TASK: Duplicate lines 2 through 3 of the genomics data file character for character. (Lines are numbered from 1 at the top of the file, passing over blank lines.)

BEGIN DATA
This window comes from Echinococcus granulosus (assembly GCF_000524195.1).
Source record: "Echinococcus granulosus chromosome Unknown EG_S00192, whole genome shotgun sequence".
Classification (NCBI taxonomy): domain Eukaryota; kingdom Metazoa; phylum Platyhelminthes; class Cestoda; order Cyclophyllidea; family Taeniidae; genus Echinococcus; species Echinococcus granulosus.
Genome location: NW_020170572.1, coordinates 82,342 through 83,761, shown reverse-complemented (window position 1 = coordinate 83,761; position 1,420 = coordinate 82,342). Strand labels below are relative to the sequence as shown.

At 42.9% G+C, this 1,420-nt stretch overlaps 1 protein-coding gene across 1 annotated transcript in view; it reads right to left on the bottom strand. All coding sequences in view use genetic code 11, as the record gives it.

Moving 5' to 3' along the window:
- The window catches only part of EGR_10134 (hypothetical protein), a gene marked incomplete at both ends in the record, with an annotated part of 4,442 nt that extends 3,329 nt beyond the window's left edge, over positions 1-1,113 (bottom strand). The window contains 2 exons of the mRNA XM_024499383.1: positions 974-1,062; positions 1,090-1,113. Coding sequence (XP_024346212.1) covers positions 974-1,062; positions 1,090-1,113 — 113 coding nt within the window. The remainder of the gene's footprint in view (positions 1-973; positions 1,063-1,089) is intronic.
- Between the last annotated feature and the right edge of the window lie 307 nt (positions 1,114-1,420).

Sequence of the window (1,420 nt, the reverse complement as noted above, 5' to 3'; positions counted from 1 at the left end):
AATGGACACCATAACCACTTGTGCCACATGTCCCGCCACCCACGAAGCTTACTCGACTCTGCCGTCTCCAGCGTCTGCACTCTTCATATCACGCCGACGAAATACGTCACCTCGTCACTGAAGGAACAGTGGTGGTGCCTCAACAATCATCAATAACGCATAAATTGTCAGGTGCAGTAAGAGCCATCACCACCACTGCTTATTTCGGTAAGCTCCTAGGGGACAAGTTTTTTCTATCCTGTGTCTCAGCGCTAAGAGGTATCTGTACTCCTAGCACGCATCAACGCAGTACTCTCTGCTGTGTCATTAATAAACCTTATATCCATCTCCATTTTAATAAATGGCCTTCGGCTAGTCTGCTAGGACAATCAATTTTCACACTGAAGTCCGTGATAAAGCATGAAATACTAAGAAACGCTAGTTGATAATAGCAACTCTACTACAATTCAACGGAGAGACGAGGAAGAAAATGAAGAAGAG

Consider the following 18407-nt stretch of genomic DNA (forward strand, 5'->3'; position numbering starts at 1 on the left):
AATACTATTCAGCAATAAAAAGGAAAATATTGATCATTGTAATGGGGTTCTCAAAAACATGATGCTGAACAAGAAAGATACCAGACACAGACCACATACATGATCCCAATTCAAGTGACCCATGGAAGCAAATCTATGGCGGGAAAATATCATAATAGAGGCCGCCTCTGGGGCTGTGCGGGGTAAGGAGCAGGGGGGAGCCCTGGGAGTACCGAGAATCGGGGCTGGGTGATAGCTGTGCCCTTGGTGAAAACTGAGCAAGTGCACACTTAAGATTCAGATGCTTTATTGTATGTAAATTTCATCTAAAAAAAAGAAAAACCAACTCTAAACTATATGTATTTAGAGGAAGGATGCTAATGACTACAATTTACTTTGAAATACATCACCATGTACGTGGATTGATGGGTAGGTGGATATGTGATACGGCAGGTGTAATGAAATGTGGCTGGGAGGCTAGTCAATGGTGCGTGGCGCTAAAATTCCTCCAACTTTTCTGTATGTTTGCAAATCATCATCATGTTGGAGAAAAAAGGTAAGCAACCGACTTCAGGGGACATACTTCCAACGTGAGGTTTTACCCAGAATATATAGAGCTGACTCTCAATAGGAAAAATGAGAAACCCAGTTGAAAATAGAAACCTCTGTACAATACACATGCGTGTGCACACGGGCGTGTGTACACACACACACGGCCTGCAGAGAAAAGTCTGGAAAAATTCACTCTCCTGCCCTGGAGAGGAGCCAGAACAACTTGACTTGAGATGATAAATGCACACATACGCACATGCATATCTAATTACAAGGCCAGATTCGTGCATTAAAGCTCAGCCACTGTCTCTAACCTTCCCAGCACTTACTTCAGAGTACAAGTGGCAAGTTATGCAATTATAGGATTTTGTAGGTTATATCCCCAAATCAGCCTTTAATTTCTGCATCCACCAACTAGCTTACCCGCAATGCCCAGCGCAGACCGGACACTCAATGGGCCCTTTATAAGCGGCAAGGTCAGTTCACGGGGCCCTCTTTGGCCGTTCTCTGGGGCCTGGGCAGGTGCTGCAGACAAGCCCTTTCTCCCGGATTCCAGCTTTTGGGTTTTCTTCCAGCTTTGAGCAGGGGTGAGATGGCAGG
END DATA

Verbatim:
Source record: "Echinococcus granulosus chromosome Unknown EG_S00192, whole genome shotgun sequence".
Classification (NCBI taxonomy): domain Eukaryota; kingdom Metazoa; phylum Platyhelminthes; class Cestoda; order Cyclophyllidea; family Taeniidae; genus Echinococcus; species Echinococcus granulosus.